Top 7 Bloodborne Pathogens that Can Cause Major Harm

Bloodborne pathogens are microorganisms capable of causing disease when transmitted through blood. In healthcare, these organisms pose a serious threat to patient safety and must be handled with care. 

These pathogens are transmitted through contact with contaminated blood or blood-related fluids, most commonly through unsterile equipment or injection of infected blood during a procedure. 

This blog post will discuss the list of bloodborne pathogens that can cause significant harm in healthcare and how to keep your facility safe from exposure.

Hepatitis B Virus

Hepatitis B is a viral liver infection that can cause chronic liver disease and even liver failure. The virus is transmitted from person to person via blood. Hepatitis B is one of the top five infectious diseases in the U.S. It is the leading cause of liver disease and the leading reason for liver transplants. 

It is also a significant cause of liver cancer. Protect yourself and your patients by wearing gloves, barrier precautions (gowns, shields, masks, eye protection), and proper disposal of infectious waste. A patient with a history of hepatitis B will require strict isolation.

Hepatitis C Virus

Hepatitis C is a viral infection of the liver that attacks the liver’s ability to function correctly. It is transmitted through exposure to blood and can have a long incubation period (it can take many years for symptoms to appear). 

Despite a high rate of cure in recent years, hepatitis C remains a significant health hazard. It is the leading cause of liver disease in the U.S., responsible for more than 30,000 deaths yearly. Protect yourself and your patients by wearing gloves, barrier precautions (gowns, shields, masks, eye protection), and proper disposal of infectious waste. A patient with a history of hepatitis C will require strict isolation.

HIV (Human Immunodeficiency Virus)

HIV attacks the immune system and weakens the body’s ability to fight infections and certain cancers. The virus is transmitted from one person to another via blood. 

It can be transmitted to healthcare workers if proper precautions are not taken. Protect yourself and your patients by wearing gloves, barrier precautions (gowns, shields, masks, eye protection), and proper disposal of infectious waste. If a patient has a history of HIV, they will require strict isolation.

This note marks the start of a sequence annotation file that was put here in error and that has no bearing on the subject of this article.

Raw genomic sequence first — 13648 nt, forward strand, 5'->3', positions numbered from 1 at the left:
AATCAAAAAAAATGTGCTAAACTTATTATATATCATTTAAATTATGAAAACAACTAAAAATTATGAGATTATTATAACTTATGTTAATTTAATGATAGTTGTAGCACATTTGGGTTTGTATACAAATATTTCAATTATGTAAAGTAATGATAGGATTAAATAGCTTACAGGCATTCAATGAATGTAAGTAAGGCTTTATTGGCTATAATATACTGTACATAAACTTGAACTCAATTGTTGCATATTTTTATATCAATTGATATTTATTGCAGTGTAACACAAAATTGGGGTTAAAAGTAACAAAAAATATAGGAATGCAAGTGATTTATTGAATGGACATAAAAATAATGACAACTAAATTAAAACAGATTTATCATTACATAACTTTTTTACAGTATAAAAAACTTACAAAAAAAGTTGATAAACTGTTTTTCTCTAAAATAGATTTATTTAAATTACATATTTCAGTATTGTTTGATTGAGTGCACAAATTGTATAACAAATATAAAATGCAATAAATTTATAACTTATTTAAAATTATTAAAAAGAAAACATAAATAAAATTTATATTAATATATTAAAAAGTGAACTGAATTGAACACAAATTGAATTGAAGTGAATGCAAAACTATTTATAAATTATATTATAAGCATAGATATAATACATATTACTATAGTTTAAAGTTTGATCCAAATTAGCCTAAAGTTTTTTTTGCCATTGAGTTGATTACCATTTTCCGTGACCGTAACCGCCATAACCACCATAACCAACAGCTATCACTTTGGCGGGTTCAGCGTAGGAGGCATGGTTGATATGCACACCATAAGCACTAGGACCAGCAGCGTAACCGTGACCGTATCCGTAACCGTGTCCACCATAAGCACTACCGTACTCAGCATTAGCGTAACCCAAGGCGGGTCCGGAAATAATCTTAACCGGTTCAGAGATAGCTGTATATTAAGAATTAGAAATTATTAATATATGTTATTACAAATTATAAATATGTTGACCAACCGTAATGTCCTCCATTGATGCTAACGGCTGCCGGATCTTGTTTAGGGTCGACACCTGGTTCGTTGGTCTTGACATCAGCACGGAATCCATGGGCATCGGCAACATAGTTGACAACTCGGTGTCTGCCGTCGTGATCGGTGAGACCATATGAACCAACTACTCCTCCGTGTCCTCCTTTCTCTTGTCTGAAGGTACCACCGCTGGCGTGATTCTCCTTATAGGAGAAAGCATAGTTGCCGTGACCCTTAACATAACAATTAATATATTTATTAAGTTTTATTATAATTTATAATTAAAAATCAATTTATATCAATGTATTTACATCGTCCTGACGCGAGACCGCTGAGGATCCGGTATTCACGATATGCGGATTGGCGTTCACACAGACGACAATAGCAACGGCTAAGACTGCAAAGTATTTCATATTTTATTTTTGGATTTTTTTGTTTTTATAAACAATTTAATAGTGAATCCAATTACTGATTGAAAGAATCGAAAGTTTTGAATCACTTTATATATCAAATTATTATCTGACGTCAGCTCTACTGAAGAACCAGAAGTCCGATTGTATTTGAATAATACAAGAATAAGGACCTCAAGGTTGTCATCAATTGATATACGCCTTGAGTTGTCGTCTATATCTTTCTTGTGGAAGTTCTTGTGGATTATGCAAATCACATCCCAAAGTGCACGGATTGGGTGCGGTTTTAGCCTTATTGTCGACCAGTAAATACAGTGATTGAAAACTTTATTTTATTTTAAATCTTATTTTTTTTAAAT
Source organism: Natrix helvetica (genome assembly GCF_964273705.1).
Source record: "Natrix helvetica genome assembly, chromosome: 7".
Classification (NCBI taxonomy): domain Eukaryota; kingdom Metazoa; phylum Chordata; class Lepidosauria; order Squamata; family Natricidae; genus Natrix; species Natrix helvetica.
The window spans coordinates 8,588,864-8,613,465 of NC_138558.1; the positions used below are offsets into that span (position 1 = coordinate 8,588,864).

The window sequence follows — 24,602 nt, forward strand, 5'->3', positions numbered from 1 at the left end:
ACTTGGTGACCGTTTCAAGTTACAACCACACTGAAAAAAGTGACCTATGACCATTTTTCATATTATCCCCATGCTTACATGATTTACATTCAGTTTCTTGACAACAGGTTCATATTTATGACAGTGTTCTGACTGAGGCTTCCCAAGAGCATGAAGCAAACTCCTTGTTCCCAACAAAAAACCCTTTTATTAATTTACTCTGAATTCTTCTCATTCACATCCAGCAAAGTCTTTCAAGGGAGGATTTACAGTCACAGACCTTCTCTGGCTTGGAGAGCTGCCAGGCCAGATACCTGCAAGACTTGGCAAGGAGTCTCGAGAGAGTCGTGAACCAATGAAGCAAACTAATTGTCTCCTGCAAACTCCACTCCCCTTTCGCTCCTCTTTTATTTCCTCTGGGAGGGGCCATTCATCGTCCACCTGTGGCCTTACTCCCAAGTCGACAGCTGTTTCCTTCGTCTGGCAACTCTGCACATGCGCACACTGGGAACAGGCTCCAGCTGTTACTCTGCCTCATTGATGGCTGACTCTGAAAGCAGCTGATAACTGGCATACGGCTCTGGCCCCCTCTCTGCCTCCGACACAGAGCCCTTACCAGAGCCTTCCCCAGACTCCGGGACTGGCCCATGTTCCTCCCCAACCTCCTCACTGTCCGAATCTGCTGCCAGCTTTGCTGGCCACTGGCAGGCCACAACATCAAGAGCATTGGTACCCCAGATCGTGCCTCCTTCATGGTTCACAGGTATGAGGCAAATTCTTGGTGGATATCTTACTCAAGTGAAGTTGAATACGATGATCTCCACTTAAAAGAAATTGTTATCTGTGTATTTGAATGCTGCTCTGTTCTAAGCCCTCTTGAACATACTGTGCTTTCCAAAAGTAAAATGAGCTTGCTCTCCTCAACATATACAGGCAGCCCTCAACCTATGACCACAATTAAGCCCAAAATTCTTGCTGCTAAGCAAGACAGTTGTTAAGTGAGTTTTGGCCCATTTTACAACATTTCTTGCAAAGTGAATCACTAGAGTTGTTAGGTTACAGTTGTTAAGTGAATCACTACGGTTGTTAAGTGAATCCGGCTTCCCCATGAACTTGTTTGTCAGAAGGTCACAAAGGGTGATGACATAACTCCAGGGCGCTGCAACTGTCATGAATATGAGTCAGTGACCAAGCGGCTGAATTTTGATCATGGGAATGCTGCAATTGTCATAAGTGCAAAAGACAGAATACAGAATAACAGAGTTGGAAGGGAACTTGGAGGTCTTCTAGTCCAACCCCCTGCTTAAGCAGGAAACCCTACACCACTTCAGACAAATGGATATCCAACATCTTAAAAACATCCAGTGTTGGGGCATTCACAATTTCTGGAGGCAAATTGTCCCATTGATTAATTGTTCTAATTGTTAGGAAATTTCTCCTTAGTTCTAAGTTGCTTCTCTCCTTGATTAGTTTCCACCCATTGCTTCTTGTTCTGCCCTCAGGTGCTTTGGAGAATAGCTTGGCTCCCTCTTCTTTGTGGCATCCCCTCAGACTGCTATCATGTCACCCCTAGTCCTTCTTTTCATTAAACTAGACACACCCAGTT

Syphilis

Syphilis is a bacterial infection that can cause severe brain, heart, and blood vessel diseases. It is transmitted from one person to another via direct contact with a syphilis sore. Syphilis is on the rise due to the opioid epidemic. It can be transmitted from patient to healthcare worker via blood. 

If a healthcare worker is infected, it can cause long-term damage. Protect yourself and your patients by wearing gloves and proper disposal of infectious waste. A patient with a history of syphilis will require strict isolation.

Tb (Tuberculosis)

TB is a bacterial infection that can attack any body part but is often found in the lungs. It is transmitted when a person inhales droplets from an infected person. It can be transmitted to healthcare workers when proper precautions are not taken. 

Protect yourself by wearing gloves, barrier precautions (gowns, shields, masks, eye protection), and proper disposal of infectious waste. If a patient has a history of TB, they will require strict isolation.

Staphylococcus aureus

Staphylococcus aureus is a bacterium that can cause skin infections, bloodstream infections, and pneumonia. It can be transmitted from one person to another via direct contact with infected skin. It can be transmitted from patient to healthcare worker via blood. 

Protect yourself by wearing gloves, barrier precautions (gowns, shields, masks, eye protection), and proper disposal of infectious waste. A patient with a history of staph infection will require strict isolation.

Pseudomonas aeruginosa

Pseudomonas aeruginosa is a type of bacteria that is resistant to many antibiotics. It is transmitted from one person to another via direct contact with bodily fluids or contaminated equipment. It can be transmitted from patient to healthcare worker via blood. 

Protect yourself by wearing gloves, barrier precautions (gowns, shields, masks, eye protection), and proper disposal of infectious waste. A patient with a history of Pseudomonas aeruginosa will require strict isolation. 

Conclusion

Bloodborne pathogens are microorganisms transmitted through the blood. The most common pathogens are hepatitis B virus, hepatitis C virus, HIV, and syphilis. 

To prevent the transmission of bloodborne pathogens, healthcare workers must practice Standard Precautions. This includes wearing gloves, using protective barriers and adequately disposing of infectious waste. If a patient has a history of a bloodborne pathogen, they will require strict isolation.

LisaLisa

Welcome to the Night Helper Blog. The Night Helper Blog was created in 2008. Since then we have been blessed to partner with many well-known Brands like Best Buy, Fisher Price, Toys "R" US., Hasbro, Disney, Teleflora, ClearCorrect, Radio Shack, VTech, KIA Motor, MAZDA and many other great brands. We have three awesome children, plus four adorable very active grandkids. From time to time they too are contributors to the Night Helper Blog. We enjoy reading, listening to music, entertaining, travel, movies, and of course blogging.

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